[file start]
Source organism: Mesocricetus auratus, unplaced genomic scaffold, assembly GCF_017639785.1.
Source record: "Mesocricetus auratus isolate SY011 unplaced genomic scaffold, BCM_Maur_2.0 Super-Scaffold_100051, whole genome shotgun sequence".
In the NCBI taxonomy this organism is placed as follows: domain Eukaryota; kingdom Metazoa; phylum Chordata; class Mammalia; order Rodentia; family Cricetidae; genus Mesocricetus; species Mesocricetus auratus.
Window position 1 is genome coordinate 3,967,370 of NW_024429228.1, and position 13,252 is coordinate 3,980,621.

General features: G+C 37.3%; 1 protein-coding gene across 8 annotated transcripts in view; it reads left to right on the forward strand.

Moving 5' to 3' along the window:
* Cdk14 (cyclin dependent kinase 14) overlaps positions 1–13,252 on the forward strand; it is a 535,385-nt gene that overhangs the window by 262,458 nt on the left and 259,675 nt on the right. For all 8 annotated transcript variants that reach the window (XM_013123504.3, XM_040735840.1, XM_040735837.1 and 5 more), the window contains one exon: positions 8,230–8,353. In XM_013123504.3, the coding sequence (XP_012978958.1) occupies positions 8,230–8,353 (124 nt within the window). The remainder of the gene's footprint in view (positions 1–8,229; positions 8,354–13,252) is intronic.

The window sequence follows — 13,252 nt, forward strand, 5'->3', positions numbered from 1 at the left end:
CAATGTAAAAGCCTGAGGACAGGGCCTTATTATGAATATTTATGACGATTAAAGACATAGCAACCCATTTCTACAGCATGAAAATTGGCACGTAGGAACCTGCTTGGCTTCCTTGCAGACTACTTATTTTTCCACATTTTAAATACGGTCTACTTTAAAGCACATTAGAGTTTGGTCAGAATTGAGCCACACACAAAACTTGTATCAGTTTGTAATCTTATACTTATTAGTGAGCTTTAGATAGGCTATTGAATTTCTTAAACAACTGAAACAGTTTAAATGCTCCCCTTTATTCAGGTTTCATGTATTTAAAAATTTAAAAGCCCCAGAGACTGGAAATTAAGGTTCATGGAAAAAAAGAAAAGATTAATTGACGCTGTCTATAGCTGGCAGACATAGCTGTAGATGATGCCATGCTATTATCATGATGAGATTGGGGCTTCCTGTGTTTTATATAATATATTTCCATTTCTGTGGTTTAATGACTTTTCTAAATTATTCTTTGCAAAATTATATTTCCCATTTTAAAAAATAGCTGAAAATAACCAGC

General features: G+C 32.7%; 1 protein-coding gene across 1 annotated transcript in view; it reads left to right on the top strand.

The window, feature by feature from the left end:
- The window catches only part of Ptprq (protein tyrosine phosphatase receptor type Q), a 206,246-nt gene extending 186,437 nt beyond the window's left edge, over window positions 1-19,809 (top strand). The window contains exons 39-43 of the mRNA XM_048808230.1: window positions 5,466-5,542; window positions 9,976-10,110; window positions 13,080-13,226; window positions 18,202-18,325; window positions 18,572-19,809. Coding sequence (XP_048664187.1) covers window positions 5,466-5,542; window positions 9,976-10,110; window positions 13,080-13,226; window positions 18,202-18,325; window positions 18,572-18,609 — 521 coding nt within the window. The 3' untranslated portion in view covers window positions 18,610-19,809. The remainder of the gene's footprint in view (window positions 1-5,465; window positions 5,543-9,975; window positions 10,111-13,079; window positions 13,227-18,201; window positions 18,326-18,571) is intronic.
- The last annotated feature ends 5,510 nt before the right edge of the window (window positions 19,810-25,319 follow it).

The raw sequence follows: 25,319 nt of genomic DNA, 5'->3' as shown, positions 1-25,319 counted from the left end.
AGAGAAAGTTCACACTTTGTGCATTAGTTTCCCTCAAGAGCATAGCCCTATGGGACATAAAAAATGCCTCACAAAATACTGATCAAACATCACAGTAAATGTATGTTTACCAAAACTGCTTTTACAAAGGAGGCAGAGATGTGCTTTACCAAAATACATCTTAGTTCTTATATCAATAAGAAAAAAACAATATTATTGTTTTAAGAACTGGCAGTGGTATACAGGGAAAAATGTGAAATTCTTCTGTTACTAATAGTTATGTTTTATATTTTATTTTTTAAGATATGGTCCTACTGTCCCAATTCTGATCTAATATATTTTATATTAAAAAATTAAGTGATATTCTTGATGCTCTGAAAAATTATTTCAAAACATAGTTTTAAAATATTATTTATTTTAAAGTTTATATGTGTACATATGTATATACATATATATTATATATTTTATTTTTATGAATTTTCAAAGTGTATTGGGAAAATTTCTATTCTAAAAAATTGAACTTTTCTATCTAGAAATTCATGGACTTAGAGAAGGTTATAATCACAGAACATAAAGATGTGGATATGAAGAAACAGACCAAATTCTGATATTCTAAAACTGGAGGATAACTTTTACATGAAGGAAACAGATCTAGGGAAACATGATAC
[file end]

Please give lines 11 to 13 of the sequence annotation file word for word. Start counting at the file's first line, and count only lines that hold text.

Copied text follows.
The window, feature by feature from the left end:
- The window catches only part of Ptprq (protein tyrosine phosphatase receptor type Q), a 206,246-nt gene extending 186,437 nt beyond the window's left edge, over window positions 1-19,809 (top strand). The window contains exons 39-43 of the mRNA XM_048808230.1: window positions 5,466-5,542; window positions 9,976-10,110; window positions 13,080-13,226; window positions 18,202-18,325; window positions 18,572-19,809. Coding sequence (XP_048664187.1) covers window positions 5,466-5,542; window positions 9,976-10,110; window positions 13,080-13,226; window positions 18,202-18,325; window positions 18,572-18,609 — 521 coding nt within the window. The 3' untranslated portion in view covers window positions 18,610-19,809. The remainder of the gene's footprint in view (window positions 1-5,465; window positions 5,543-9,975; window positions 10,111-13,079; window positions 13,227-18,201; window positions 18,326-18,571) is intronic.
- The last annotated feature ends 5,510 nt before the right edge of the window (window positions 19,810-25,319 follow it).